The tree didn’t stand out to me as we walked back to the car.
Looking scrubby and neglected, it could have been any kind of small tree standing in the overgrown neutral ground of what had been planned as a subdivision. A casual observer would think, as I did, that it was planted to ornament a yard or shade a house that was never built.
My wife, however, stopped and pointed. “Persimmons,” she said.
I noticed the reddish fruit on the branches and wondered if the tree predated the subdivision. Maybe someone living on what had been the outskirts of Foley years ago had put in the seedling hoping for a fruitful future.
I saw my wife examining the tree and knew what she was thinking.
Well, Foley had purchased the property and added it to the adjoining park, so it wasn’t as though the site belonged to a private individual. You could say these were public persimmons.
On other walks, we’d seen people collecting pecans in the fall and picking blackberries in the summer. I also noticed the ground under the tree littered with fruit that had fallen unpicked. It wasn’t as though people were lining up for the persimmons.
We took a few. If anyone else did come by, many more were available.
I doubted that many people would come by. Persimmons have a long history in Southern culture, but don’t seem to be much in demand these days.
A traveler with the de Soto expedition in the 1540s described Indians baking loaves with the fruit, the first reference to persimmon bread that I know of.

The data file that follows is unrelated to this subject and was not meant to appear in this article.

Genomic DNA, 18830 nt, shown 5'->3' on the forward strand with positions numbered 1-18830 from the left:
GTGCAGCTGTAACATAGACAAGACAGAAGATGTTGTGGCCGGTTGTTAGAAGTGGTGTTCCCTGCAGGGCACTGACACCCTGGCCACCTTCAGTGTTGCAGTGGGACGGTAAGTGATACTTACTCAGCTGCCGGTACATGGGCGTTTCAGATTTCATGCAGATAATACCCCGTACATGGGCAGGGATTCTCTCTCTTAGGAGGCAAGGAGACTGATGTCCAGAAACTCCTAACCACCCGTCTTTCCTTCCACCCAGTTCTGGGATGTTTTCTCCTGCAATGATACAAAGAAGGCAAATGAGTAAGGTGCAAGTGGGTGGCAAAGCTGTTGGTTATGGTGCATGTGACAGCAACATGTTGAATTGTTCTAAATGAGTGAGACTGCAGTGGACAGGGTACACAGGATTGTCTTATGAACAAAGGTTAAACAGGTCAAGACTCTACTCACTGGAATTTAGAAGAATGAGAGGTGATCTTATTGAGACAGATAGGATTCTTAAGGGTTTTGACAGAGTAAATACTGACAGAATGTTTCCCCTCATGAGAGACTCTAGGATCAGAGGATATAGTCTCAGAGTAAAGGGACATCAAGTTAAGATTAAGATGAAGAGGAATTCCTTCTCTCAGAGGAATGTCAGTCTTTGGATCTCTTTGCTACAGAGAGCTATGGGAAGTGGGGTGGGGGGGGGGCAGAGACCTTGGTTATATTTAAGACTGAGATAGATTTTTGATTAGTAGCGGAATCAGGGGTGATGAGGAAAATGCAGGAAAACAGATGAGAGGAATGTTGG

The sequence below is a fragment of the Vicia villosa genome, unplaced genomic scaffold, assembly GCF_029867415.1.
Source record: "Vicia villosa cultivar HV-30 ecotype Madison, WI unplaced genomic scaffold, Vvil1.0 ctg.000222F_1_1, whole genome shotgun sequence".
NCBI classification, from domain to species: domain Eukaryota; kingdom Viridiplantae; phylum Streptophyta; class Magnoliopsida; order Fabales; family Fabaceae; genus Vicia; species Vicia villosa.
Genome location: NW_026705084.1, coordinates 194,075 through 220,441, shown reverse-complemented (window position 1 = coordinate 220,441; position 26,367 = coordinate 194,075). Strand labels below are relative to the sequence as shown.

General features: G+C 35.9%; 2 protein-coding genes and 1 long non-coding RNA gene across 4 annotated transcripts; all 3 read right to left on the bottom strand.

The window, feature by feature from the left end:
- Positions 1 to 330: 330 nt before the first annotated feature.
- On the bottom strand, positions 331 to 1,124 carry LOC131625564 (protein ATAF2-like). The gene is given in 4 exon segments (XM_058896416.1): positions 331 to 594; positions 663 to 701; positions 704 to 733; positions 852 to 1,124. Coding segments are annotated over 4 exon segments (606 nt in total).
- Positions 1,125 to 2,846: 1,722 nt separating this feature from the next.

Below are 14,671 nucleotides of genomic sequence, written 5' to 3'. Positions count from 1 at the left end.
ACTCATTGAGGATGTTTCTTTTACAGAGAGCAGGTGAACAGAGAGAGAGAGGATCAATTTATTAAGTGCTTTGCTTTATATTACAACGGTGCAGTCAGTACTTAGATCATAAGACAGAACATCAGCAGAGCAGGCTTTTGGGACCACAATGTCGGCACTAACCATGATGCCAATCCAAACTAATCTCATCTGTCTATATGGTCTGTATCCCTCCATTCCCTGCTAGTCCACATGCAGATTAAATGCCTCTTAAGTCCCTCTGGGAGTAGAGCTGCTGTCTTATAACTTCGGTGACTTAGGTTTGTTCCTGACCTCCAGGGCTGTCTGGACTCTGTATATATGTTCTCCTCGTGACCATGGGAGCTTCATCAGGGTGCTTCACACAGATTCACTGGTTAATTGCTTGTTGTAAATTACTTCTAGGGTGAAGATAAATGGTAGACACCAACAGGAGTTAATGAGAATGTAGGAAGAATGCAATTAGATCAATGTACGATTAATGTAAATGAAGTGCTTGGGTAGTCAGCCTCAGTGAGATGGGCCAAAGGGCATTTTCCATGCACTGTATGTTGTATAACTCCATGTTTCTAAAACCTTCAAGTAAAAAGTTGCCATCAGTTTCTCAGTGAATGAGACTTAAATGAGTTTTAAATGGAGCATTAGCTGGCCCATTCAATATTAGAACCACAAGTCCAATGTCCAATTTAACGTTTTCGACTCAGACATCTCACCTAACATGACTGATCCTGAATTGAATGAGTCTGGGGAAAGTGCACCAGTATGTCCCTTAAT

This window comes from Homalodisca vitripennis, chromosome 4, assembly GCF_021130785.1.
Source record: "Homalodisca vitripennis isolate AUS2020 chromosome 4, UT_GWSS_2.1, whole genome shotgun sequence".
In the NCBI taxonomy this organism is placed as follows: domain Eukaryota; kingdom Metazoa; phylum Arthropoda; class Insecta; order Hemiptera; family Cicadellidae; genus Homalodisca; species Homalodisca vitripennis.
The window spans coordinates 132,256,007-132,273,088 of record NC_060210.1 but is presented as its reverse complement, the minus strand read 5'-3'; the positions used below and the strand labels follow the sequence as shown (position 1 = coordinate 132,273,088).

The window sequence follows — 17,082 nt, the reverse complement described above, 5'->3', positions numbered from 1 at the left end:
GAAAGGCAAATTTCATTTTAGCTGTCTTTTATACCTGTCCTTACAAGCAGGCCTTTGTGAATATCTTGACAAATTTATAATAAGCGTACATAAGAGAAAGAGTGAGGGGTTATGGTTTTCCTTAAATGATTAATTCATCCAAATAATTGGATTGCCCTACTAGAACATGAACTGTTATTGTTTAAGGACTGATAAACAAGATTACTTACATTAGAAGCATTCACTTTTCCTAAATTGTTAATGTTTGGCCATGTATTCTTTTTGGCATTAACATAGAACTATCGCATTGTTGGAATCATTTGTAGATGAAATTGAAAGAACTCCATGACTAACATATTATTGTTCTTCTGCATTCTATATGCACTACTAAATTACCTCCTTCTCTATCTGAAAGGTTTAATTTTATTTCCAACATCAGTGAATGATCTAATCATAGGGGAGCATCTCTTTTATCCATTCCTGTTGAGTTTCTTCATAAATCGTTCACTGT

In colonial Jamestown in 1612, Capt. John Smith of Pocahontas fame said the ripe fruit was “as delicious as an Apricock”
An unripe persimmon, however, was tart enough to cause “much torment,” Smith wrote.
The persimmons we see today are not the native species, but varieties imported in the 19th century. Many come from Asia, such as the variety from China known as the Japanese persimmon.
Maybe if the fruit was called by its Asian name, kaki, and sold as an import the food fanatics would clamor for the exotic orbs.
Persimmons are just quaint and old-fashioned, something your grandparents might have eaten. ¶
You can eat a ripe persimmon like an apple, just have a lot of napkins handy and don’t plan on wearing your shirt anywhere fancy later, or, for that matter, ever again.
Most people cook with them, such as my wife’s persimmon bread. She separates the sweet semi-liquid pulp from the smooth skin and seeds, mixing the fruit with flour, brown sugar and pecans.
Cooking is not an exact science. The liquid content varies as does the cooking time. A cook can go through a great many toothpicks and a bit of guesswork trying to see if the bread is done.
A family friend familiar with the art of Southern cooking gave my wife a persimmon bread recipe that resolved the dilemma.
The time comes, however, when the kitchen is filled with the smell of fruit, cinnamon and allspice. The dark, moist loaf that comes out of the oven is a Southern tradition that traces its ancestry back long before the first Europeans arrived.
My wife usually presents some as gifts to people such as the property owners who let us pick the persimmons and others. The other day, I dropped off a loaf at the veterinarian’s office when I brought one of the cats by.
One of the office workers said she’d never had persimmon bread. “People don’t make that anymore,” a woman standing in line with a small dog said.
I placed the loaf on the counter. “Some people still do,” I said. “It’s worth it.”
Guy Busby is a writer living in Silverhill. He can be reached at firstname.lastname@example.org.